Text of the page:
Jersey Shore residents are bracing for a powerful nor'easter today, which is expected to cause coastal flooding and beach erosion. More than four months after Superstorm Sandy, how and where to elevate homes to prevent future flooding are pressing topics of concern.

When George Kasimos found out he might have to elevate his Sandy-flooded Toms River home five feet—or pay much higher future insurance premiums—he was so outraged that he launched a "Stop FEMA Now" Facebook page, that has become a rallying point for other, angry homeowners in the same boat.

"There's a groundswell of support," said Kasimos at a Stop FEMA Now rally last month, which police politely shut down when the meeting, in a frozen yogurt shop, became dangerously overcrowded. "People are stopping me on the street. Our web site traffic has gone through the roof. My phone rings nonstop," the 46-year-old real estate agent said. "People are scared that they're going to lose their homes. It's starting to sink in now."

The uproar is over the Federal Emergency Management Agency's Advisory Base Flood Elevation maps—adopted as the state's standard by New Jersey Governor Chris Christie in January. Long before Superstorm Sandy, as part of a move to reduce subsidies to the National Flood Insurance Program, FEMA had been preparing to create new Flood Insurance Rate Maps, which will call for much higher insurance premiums for homes in flood-prone areas nationwide.

"The higher you build, the less risk you take on and the less costly your insurance is going to be," said Chris McKniff, FEMA Public Information Officer for Monmouth and Ocean counties. "Anything closer to base flood elevation and below, it's going to be very expensive," he said. "It depends on your home, and it depends on the type of coverage you have, but it could range in the tens of thousands of dollars."

Kasimos and many of his group's supporters are particularly upset because their homes are on the Ocean County mainland, across Barnegat Bay, miles from where Sandy devastated oceanfront homes in Mantoloking, Seaside Heights, Ortley and other barrier island towns. They believe their homes—on the bay, rivers and lagoons—only flooded because the ocean breached the island during last October's storm.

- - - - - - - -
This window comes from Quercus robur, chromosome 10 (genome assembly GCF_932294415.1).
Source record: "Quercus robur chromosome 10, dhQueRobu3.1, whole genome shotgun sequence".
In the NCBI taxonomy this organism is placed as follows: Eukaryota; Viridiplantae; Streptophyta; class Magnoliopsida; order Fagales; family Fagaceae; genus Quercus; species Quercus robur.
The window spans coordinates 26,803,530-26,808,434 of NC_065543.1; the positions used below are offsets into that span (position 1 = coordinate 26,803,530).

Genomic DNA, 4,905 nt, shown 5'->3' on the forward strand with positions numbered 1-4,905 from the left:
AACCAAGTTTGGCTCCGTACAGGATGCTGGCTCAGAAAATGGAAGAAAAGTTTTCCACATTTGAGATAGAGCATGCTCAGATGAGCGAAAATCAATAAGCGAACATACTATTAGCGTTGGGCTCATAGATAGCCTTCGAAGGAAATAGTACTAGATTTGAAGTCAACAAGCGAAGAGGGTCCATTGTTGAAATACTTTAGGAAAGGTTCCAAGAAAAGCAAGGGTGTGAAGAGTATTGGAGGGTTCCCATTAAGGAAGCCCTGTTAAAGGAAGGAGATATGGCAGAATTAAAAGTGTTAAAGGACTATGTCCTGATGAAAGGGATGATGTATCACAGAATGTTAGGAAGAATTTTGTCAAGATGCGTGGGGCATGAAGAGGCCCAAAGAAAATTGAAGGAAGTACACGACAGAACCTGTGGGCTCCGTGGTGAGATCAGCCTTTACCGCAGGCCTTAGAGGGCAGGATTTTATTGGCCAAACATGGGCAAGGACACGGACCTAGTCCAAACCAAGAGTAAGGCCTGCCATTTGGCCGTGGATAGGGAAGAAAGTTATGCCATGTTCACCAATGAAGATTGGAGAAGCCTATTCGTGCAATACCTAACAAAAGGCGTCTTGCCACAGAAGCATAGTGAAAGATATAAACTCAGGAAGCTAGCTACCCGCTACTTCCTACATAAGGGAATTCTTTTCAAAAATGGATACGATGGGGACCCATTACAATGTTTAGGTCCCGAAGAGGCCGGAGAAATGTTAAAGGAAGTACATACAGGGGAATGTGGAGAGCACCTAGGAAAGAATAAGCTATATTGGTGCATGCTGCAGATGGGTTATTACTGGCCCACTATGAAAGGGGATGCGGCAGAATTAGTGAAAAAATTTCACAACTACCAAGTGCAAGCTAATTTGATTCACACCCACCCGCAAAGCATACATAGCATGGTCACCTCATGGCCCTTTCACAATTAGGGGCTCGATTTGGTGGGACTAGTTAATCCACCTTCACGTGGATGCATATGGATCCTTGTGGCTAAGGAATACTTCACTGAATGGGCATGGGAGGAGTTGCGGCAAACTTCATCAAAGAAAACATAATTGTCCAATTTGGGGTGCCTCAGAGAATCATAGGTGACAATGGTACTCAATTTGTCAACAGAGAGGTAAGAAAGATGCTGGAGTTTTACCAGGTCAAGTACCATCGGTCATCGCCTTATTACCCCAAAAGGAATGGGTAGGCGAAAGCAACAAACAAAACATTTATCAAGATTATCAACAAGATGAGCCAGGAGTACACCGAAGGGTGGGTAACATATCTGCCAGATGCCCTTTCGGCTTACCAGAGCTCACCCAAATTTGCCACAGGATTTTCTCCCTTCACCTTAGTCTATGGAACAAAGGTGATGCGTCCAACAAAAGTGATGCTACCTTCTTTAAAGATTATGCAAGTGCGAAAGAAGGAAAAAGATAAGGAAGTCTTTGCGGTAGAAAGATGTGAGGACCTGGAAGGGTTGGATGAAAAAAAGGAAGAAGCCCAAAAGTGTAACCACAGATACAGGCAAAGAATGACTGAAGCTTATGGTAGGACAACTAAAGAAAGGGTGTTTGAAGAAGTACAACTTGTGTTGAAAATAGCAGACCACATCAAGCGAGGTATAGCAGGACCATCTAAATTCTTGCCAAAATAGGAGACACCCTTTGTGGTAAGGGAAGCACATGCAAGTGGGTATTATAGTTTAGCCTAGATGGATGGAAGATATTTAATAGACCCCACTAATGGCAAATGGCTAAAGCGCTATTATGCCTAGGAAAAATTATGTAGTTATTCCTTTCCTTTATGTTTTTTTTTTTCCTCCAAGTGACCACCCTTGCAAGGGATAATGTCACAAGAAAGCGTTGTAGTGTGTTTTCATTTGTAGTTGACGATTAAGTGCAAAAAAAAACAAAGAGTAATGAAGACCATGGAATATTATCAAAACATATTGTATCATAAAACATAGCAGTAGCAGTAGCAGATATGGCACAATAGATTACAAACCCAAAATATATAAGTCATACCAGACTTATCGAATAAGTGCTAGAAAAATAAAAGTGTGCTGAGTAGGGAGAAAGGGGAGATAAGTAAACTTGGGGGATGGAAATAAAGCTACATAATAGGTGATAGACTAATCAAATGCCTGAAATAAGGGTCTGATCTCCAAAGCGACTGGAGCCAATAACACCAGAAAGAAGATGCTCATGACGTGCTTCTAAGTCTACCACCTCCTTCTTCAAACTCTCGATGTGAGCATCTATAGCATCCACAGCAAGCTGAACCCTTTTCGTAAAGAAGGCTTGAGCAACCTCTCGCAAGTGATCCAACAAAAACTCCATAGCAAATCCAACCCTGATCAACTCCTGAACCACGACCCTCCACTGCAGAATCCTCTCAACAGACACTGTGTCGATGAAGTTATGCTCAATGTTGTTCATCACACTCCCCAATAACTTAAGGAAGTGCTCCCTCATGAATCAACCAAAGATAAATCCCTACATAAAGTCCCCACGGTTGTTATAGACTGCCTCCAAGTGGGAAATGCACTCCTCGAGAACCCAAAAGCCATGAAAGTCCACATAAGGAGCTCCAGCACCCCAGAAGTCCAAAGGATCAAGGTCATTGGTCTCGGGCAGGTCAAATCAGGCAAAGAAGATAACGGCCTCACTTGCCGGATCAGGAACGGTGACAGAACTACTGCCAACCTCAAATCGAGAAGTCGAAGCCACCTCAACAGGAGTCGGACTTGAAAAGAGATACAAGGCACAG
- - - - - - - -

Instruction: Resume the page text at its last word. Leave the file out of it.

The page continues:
Now scores of storm-weary residents are studying the advisory maps, to figure out whether their homes likely will fall in an "A zone" or a "V zone" when the maps are finalized. The former may mean creating a higher foundation using concrete blocks; the latter, which designates areas that may be subject to pounding waves, requires moving the house, then driving in piles or columns as part of a new foundation, a more complicated and expensive undertaking. Kim Ely said she received a $200,000 estimate to elevate her three-story Brick Township home, now in a V zone.

"I think it's going to destroy our neighborhood," said Ely, a Stop FEMA Now supporter, who added she does not have the money—nor the space on her small lot—to do the work. "I think people will just leave the keys on the counter, and just walk away from their homes, because they can't afford to raise them, and they can't afford the flood insurance."

In fact evidence already exists in communities along the New Jersey shore of people throwing in the towel. Directly across the lagoon from Joseph Signore's Toms River home is an unusual sight: an empty space on the narrow, rectangular waterway otherwise tightly packed with houses. The property owner had the flooded structure torn down, and put up the lot for sale.

"I think there are going to be a lot of empty lots, and nobody is going to want to buy houses around here, not for a long time, not after this flood," said Signore, who added that even though his home had never flooded before Sandy, he believes its value now has dropped by half.

Signore did much of his home's repair work himself, to help bridge the gap between his insurance company's payment and the actual costs. But he said there is no money left to elevate his house, which he said also is impractical because his handicapped wife uses a wheelchair.

"I just may end up without flood insurance depending on what they want to charge me for it," said Signore, who owns his home outright, and therefore is not required to carry insurance. "So I'm guessing the next flood will be on me."

Signore said he plans to attend the next Stop FEMA Now meeting this Saturday, which will be held in a larger venue, Silverton First Aid Squad in Toms River, in anticipation of another big crowd. During the session residents are expected to discuss plans to appeal the flood maps, and how to apply for grants to elevate homes. Kasimos said a Toms River Township councilman has promised to attend, to listen to the group's concerns.

"Our ultimate goal is for FEMA to lower the zone designations from V zones to A zones where appropriate," said Kasimos. "We believe a majority of their maps are not correct. We would also like to see the flood insurance come down to a reasonable rate."

Less than two months after Stop FEMA Now's founding, the group's Facebook page has more than 1,100 fans, and Kasimos said only time will tell how large his fledgling, grass-roots group will grow. "The people will let us know how big our organization is going to be. I never grew up wanting to be a Stop FEMA Now advocate," he said, laughing. "I wanted to live my life. But unfortunately the federal government gave me no choice."

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Sandy Levine is a freelance writer and television producer who was born and raised at the Jersey Shore.